In Hartlepool we are more likely to die young from cancer than people in most other parts of the UK. March is Ovarian Cancer Awareness month so this week I really wanted to draw your attention to the symptoms and what we can do to prevent or diagnose the disease earlier.
Ovarian cancer is the fifth most common cancer among women after breast cancer, bowel cancer, lung cancer and cancer of the uterus (womb). There were over 4,000 deaths from ovarian cancer in 2014 but it is important to note that 21% of ovarian cancer cases are preventable.
The ovaries are a pair of small organs located low in the tummy that are connected to the womb and store a woman’s supply of eggs. Ovarian cancer mainly affects women who have been through the menopause (usually over the age of 50), but it can sometimes affect younger women. It is most common in women who have been through the menopause (usually over the age of 50), although it can affect women of any age.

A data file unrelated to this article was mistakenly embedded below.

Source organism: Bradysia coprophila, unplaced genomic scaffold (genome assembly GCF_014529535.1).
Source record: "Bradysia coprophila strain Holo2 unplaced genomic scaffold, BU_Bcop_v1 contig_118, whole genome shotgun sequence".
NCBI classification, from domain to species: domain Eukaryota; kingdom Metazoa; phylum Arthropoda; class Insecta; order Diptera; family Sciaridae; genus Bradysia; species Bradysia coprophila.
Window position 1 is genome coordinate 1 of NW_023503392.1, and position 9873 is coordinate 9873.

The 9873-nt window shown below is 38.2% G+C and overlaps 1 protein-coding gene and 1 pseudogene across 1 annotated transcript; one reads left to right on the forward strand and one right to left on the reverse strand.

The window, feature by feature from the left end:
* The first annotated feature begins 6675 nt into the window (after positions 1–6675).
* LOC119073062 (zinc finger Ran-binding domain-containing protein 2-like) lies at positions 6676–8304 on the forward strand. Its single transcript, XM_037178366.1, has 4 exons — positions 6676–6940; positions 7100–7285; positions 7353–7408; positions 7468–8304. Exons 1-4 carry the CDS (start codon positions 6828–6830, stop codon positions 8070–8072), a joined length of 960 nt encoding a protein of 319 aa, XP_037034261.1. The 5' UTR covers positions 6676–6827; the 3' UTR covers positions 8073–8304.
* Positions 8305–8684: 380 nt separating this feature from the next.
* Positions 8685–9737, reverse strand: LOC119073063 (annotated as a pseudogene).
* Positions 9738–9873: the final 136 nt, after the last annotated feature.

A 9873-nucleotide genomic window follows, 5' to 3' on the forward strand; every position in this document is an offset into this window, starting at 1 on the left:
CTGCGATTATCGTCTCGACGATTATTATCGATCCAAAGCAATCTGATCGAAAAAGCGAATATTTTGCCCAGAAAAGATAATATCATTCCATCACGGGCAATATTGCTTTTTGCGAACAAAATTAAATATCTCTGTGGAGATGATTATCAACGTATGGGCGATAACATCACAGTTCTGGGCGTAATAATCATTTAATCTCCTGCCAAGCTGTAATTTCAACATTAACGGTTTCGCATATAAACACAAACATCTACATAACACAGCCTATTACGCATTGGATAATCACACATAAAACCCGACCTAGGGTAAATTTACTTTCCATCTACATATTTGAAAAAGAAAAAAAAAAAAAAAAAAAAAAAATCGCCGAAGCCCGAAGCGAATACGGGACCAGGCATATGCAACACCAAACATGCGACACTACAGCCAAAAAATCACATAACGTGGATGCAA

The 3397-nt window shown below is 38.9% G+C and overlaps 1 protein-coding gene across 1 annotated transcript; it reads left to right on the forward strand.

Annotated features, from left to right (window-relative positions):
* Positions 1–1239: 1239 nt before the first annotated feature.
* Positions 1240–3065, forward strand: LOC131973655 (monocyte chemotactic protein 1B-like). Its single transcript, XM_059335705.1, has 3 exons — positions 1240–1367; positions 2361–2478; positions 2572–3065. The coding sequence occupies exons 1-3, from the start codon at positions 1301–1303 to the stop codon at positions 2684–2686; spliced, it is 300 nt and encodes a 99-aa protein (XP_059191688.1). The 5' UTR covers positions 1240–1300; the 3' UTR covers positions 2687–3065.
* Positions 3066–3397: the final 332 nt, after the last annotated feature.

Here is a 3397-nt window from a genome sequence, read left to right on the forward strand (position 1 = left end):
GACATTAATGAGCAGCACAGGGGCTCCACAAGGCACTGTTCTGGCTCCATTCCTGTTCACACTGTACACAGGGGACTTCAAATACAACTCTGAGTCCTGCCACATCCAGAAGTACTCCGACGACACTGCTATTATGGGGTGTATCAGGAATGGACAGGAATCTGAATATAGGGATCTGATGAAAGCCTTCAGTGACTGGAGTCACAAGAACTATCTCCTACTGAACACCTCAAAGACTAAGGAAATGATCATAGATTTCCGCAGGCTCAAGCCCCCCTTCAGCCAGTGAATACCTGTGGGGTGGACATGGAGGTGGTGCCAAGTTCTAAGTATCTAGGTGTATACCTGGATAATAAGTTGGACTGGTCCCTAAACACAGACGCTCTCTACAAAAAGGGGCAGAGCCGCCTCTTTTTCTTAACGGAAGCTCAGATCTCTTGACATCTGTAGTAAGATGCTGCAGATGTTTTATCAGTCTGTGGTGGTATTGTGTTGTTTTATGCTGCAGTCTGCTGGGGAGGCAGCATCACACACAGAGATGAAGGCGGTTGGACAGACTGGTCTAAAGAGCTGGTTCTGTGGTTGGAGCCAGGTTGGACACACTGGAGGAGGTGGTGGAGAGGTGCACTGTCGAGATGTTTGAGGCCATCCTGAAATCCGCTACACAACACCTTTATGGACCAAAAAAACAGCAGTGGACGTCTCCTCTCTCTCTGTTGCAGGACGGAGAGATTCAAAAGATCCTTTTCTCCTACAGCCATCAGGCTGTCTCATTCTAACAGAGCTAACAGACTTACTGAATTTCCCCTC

Symptoms of ovarian cancer can be difficult to spot as they are very similar to those of other conditions but the most common symptoms are;
- feeling constantly bloated
- a swollen tummy
- discomfort in your tummy or pelvic area
- feeling full quickly when eating, or loss of appetite
- needing to pee more often or more urgently than normal
See your GP if:
- you’ve been feeling bloated most days for the last three weeks
- you have other symptoms of ovarian cancer that won’t go away
- you have a family history of ovarian cancer and are worried you may be at a higher risk of getting it
The exact cause of ovarian cancer is unknown, but certain things are thought to increase a woman’s risk of developing the condition, as with most types of cancer, the outlook for ovarian cancer will depend on the stage it’s at when diagnosed – that is, how far the cancer has advanced. But some things may increase a woman’s risk of getting it, such as:
- being over 50 years of age
- a family history of ovarian or breast cancer – this could mean you’ve inherited genes that increase your cancer risk
- hormone replacement therapy (HRT) – although any increase in cancer risk is likely to be very small
- endometriosis – a condition where tissue that behaves like the lining of the womb is found outside the womb being overweight
A cervical screening test, which used to be called a smear test, can’t detect ovarian cancer so please talk to your friends and family about the symptoms as the more aware everyone is of the symptoms of ovarian cancer the better we can detect and treat it.